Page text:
For Emergency Service Call (303) 569-4828, Option 1
We are available to our clients 24/7/365 for any emergency situation you may encounter. Our doctors trucks are equipped with fluid pumps for immediate fluid replacement in a variety of situations such as colic, tying up, diarrhea, kidney disease, and so on. Having this equipment frequently results in giving the horses we treat the best possible chance for a positive outcome and has also served to stabilize horses that need to travel for surgery. This can be the biggest factor for survival in serious emergency situations.
Our digital xray, ultrasound, and endoscope are also available to give the fastest diagnosis possible, directing an accurate and timely treatment. We also have in house laboratory equipment to run bloodwork in emergency situations so there is no need to wait for next-day results from the reference laboratories.
If you have an emergency please call 303-569-4828 and press 1 to be directly connected to the on call veterinarian for an immediate response.
Emergency Services Case Study:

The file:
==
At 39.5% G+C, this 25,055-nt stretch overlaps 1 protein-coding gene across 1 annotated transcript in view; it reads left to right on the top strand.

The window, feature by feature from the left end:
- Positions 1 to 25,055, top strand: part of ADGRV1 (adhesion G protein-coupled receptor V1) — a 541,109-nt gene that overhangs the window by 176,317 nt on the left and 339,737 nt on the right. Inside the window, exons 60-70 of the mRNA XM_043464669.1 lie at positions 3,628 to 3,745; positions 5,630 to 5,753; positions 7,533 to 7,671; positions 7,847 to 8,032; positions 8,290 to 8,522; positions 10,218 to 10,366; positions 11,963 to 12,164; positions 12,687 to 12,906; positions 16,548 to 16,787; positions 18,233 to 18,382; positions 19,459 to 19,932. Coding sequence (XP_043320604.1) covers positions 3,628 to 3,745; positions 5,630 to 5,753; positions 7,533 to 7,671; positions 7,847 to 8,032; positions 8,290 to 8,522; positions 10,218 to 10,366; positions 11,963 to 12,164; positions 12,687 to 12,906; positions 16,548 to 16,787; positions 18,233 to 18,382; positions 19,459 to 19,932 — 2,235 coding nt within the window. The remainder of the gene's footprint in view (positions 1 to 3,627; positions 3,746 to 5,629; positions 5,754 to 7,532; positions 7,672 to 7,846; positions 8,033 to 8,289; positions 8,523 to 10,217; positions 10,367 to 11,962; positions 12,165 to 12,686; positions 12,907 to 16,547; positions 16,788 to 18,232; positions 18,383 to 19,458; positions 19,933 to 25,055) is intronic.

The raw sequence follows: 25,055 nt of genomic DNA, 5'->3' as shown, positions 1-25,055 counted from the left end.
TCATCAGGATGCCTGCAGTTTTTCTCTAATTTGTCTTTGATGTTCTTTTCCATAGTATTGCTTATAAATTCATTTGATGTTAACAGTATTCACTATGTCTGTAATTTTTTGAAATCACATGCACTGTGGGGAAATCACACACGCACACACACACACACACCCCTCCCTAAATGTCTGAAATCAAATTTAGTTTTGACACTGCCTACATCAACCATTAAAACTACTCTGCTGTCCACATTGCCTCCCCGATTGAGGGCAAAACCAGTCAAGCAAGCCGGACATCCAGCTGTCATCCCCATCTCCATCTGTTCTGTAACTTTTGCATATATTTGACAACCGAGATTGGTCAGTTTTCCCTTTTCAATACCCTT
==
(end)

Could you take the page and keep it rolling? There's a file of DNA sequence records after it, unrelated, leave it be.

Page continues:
This is a horse that had an accident in the pasture. The medial heel bulb on the right front leg was nearly cut off. The laceration went deep enough to go through the collateral cartilage on that side of the foot. These type of injuries are notoriously difficult to heal for several reasons. First, with a laceration that large and a very large skin flap held on only by a very small attachment, the blood supply to the flap is often obliterated. Without a good blood supply, the skin flap does not receive what it needs to re-attach to the foot and heal together. Secondly, this area has a lot of motion every time the horse takes a step. The flap is difficult to heal together when that motion prevents the cut skin edges from remaining close to each other long enough to re-attach. The plan for this injury was multi-part. First, deal with infection by using systemic antibiotics as well as regional limb perfusion of the foot. This concentrates the antibiotic at the site of injury 100-fold. Second, deal with motion by anchoring the flap back to the foot with suture. This laceration included not only the skin above the hoof, but the hoof wall itself about 2-3 inches below the coronary band. Third, help revive the blood supply to this large flap using shockwave therapy. And finally fourth, eliminate all motion of the heel bulbs by casting the foot for 2 weeks. Following these steps, we worked with great farriers to apply the right kind of supportive shoe for this foot and help stabilize the damaged hoof wall with epoxy. To see the case from start to finish start the slide show below.